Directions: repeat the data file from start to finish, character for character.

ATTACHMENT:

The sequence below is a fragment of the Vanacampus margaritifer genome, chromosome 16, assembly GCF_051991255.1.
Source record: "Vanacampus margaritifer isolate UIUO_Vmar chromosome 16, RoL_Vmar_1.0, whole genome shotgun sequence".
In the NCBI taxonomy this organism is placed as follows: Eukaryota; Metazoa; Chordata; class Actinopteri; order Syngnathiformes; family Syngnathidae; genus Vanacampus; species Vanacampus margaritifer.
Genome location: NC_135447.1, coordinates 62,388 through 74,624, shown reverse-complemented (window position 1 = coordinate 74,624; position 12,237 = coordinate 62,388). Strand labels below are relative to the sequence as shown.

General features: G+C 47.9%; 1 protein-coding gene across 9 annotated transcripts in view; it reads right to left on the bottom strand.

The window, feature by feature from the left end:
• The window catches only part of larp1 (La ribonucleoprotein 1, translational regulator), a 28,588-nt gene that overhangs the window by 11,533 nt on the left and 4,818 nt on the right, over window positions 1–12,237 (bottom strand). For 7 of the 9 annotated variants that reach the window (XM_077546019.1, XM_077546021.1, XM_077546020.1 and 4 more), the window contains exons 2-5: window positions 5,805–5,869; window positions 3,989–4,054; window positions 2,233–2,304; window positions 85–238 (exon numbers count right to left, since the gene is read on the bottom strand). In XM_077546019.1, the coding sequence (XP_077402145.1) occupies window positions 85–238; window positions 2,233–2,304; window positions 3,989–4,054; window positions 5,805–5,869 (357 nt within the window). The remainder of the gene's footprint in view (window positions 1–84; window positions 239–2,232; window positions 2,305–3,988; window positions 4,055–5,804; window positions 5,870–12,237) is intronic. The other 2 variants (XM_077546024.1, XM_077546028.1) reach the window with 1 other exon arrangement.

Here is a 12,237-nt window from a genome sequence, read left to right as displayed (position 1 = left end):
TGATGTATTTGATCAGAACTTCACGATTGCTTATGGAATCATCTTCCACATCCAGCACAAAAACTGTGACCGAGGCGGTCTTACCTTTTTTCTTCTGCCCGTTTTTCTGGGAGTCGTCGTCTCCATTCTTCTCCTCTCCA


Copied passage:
The sequence below is a fragment of the Vanacampus margaritifer genome, chromosome 16, assembly GCF_051991255.1.
Source record: "Vanacampus margaritifer isolate UIUO_Vmar chromosome 16, RoL_Vmar_1.0, whole genome shotgun sequence".
In the NCBI taxonomy this organism is placed as follows: Eukaryota; Metazoa; Chordata; class Actinopteri; order Syngnathiformes; family Syngnathidae; genus Vanacampus; species Vanacampus margaritifer.
Genome location: NC_135447.1, coordinates 62,388 through 74,624, shown reverse-complemented (window position 1 = coordinate 74,624; position 12,237 = coordinate 62,388). Strand labels below are relative to the sequence as shown.

General features: G+C 47.9%; 1 protein-coding gene across 9 annotated transcripts in view; it reads right to left on the bottom strand.

The window, feature by feature from the left end:
• The window catches only part of larp1 (La ribonucleoprotein 1, translational regulator), a 28,588-nt gene that overhangs the window by 11,533 nt on the left and 4,818 nt on the right, over window positions 1–12,237 (bottom strand). For 7 of the 9 annotated variants that reach the window (XM_077546019.1, XM_077546021.1, XM_077546020.1 and 4 more), the window contains exons 2-5: window positions 5,805–5,869; window positions 3,989–4,054; window positions 2,233–2,304; window positions 85–238 (exon numbers count right to left, since the gene is read on the bottom strand). In XM_077546019.1, the coding sequence (XP_077402145.1) occupies window positions 85–238; window positions 2,233–2,304; window positions 3,989–4,054; window positions 5,805–5,869 (357 nt within the window). The remainder of the gene's footprint in view (window positions 1–84; window positions 239–2,232; window positions 2,305–3,988; window positions 4,055–5,804; window positions 5,870–12,237) is intronic. The other 2 variants (XM_077546024.1, XM_077546028.1) reach the window with 1 other exon arrangement.

Here is a 12,237-nt window from a genome sequence, read left to right as displayed (position 1 = left end):
TGATGTATTTGATCAGAACTTCACGATTGCTTATGGAATCATCTTCCACATCCAGCACAAAAACTGTGACCGAGGCGGTCTTACCTTTTTTCTTCTGCCCGTTTTTCTGGGAGTCGTCGTCTCCATTCTTCTCCTCTCCA